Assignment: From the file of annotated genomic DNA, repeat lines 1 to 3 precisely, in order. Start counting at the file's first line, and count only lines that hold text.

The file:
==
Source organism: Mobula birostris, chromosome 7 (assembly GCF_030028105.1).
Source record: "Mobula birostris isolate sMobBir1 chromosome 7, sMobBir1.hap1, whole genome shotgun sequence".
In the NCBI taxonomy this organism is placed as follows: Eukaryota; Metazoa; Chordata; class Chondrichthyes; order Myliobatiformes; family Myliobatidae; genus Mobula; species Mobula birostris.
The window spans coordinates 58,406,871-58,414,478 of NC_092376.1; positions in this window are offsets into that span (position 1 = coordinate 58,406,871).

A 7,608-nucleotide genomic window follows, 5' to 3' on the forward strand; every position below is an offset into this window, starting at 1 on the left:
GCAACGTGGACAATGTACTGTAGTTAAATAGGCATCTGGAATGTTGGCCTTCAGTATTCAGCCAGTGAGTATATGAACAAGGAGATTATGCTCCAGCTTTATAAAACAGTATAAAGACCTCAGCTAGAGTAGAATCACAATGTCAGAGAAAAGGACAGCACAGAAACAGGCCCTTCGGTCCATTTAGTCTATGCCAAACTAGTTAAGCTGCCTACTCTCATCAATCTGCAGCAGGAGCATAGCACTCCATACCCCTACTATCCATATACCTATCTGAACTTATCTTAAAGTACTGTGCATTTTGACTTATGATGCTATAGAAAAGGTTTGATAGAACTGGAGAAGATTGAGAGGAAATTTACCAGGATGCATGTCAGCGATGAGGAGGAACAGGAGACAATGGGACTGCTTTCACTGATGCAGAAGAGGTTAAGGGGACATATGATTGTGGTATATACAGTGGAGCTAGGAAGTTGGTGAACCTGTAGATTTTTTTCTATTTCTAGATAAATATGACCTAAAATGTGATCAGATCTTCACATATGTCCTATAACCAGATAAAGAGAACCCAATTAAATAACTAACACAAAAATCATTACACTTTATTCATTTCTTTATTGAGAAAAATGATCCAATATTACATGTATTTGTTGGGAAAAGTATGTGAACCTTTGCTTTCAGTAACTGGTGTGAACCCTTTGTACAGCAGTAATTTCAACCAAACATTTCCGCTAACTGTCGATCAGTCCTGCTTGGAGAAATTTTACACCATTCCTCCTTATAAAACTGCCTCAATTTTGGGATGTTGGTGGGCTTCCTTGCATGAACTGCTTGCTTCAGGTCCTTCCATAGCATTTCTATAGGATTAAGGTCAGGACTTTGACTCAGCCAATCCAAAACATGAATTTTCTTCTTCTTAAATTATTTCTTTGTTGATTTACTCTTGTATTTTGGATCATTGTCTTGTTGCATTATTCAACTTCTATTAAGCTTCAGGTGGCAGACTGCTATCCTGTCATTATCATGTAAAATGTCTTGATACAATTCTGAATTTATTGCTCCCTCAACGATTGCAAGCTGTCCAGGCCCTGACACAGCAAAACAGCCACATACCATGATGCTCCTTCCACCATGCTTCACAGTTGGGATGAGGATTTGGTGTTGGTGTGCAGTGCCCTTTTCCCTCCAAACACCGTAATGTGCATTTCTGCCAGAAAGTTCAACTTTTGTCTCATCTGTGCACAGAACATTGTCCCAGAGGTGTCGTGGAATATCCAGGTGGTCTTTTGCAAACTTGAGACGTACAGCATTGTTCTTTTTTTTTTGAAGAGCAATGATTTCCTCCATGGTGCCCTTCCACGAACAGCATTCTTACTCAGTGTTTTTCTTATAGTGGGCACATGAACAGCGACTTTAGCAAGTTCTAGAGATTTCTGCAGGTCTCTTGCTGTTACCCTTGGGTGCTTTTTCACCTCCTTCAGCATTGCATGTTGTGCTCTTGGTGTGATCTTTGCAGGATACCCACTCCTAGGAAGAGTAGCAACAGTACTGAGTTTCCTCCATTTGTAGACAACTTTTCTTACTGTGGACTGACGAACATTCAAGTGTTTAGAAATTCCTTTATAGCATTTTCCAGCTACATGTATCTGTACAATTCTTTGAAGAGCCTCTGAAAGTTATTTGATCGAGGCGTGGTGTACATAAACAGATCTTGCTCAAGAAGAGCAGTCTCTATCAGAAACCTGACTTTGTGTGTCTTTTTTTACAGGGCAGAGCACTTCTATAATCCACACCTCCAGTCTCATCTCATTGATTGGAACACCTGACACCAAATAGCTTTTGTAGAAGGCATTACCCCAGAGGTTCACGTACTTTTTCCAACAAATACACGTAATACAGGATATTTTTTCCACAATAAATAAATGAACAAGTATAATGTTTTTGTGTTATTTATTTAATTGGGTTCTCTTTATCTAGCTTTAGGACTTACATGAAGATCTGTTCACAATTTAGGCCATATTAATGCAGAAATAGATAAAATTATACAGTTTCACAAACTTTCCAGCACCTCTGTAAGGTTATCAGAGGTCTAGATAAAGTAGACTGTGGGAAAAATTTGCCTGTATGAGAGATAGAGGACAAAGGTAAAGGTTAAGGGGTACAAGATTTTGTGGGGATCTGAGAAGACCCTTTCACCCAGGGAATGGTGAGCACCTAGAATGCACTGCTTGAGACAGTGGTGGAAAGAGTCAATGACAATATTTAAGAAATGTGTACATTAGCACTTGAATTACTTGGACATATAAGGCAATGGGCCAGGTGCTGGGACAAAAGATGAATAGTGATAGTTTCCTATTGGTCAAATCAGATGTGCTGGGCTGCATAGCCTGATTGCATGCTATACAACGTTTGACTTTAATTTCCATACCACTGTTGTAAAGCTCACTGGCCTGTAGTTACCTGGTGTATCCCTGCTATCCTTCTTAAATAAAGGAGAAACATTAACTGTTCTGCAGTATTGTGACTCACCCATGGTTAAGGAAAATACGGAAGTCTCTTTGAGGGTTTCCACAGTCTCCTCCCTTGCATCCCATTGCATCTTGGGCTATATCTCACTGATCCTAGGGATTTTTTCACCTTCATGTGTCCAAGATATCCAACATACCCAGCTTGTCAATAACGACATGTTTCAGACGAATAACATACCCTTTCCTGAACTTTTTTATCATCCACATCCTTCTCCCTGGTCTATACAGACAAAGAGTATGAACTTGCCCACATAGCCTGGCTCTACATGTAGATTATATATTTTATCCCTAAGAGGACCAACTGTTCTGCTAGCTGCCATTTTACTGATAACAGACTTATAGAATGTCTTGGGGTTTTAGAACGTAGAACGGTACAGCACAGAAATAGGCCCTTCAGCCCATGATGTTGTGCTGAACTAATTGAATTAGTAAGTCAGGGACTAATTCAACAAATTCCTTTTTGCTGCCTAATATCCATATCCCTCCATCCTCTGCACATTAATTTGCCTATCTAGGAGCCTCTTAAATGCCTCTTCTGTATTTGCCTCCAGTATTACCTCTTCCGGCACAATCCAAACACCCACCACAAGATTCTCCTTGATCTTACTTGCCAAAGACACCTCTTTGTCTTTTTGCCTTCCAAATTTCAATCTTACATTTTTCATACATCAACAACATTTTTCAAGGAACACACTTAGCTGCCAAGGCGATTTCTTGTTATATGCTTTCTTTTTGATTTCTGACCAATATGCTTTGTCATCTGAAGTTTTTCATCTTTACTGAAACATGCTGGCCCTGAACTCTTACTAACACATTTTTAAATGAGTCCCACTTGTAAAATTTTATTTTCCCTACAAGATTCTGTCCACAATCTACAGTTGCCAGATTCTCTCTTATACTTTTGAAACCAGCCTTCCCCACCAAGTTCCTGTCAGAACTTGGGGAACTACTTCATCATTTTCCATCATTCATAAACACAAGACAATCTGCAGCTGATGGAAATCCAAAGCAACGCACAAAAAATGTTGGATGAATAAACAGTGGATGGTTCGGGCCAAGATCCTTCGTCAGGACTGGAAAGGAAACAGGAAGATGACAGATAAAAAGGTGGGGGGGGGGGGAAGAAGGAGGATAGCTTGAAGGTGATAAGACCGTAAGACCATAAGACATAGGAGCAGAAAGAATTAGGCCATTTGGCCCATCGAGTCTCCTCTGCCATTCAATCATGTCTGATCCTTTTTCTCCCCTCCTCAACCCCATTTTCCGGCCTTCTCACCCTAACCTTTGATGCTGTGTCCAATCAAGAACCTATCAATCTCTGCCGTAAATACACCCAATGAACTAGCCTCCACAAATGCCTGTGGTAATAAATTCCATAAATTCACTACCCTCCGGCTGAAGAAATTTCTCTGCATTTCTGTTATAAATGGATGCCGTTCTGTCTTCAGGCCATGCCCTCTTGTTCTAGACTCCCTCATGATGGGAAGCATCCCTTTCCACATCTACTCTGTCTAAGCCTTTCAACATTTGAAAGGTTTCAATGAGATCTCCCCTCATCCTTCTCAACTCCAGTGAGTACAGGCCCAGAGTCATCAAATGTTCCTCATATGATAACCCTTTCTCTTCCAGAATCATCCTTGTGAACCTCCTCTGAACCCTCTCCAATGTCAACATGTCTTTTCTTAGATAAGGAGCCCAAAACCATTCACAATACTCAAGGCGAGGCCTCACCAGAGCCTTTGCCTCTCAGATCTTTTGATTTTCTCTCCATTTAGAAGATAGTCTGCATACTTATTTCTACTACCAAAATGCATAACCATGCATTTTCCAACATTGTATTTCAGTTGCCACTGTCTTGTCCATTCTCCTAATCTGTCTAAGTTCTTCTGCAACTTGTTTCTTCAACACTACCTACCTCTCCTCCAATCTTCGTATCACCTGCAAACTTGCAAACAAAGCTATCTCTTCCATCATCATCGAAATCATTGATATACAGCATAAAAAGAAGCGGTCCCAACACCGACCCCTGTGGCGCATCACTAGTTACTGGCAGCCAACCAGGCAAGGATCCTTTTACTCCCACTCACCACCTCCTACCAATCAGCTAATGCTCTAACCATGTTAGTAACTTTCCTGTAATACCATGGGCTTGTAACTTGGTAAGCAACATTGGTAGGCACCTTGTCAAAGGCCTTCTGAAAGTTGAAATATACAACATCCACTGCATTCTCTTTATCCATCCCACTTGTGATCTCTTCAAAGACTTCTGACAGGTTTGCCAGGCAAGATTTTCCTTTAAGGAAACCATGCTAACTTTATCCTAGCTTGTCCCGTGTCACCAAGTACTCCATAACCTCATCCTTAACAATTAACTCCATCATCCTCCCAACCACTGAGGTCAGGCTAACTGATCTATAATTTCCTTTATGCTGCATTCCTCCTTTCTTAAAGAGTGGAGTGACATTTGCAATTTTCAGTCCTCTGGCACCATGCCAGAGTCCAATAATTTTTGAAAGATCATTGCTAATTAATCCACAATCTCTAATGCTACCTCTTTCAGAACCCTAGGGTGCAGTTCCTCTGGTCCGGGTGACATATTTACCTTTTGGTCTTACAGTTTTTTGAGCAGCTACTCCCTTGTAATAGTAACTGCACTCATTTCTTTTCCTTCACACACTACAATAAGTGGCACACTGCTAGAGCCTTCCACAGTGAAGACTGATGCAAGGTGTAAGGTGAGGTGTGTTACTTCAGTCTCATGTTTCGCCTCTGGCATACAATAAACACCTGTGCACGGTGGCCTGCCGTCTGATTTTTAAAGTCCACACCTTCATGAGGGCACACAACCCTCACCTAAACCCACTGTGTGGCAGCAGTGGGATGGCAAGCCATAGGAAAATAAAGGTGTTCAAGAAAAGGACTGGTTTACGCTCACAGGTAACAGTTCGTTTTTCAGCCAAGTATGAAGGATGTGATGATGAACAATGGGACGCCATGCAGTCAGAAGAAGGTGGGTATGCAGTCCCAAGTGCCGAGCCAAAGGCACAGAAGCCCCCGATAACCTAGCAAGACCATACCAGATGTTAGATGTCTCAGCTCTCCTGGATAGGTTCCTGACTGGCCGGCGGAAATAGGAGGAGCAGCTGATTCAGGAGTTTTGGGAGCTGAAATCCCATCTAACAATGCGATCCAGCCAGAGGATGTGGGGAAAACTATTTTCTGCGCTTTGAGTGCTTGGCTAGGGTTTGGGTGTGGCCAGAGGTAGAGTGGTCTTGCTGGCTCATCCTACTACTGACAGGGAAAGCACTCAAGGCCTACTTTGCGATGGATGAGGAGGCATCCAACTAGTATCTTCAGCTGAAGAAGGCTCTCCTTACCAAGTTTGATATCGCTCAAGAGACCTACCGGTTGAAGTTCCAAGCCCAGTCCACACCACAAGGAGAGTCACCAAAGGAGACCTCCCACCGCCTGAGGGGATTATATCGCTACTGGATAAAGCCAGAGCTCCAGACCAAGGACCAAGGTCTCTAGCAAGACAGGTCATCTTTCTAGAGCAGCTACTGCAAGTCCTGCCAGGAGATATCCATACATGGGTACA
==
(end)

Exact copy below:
Source organism: Mobula birostris, chromosome 7 (assembly GCF_030028105.1).
Source record: "Mobula birostris isolate sMobBir1 chromosome 7, sMobBir1.hap1, whole genome shotgun sequence".
In the NCBI taxonomy this organism is placed as follows: Eukaryota; Metazoa; Chordata; class Chondrichthyes; order Myliobatiformes; family Myliobatidae; genus Mobula; species Mobula birostris.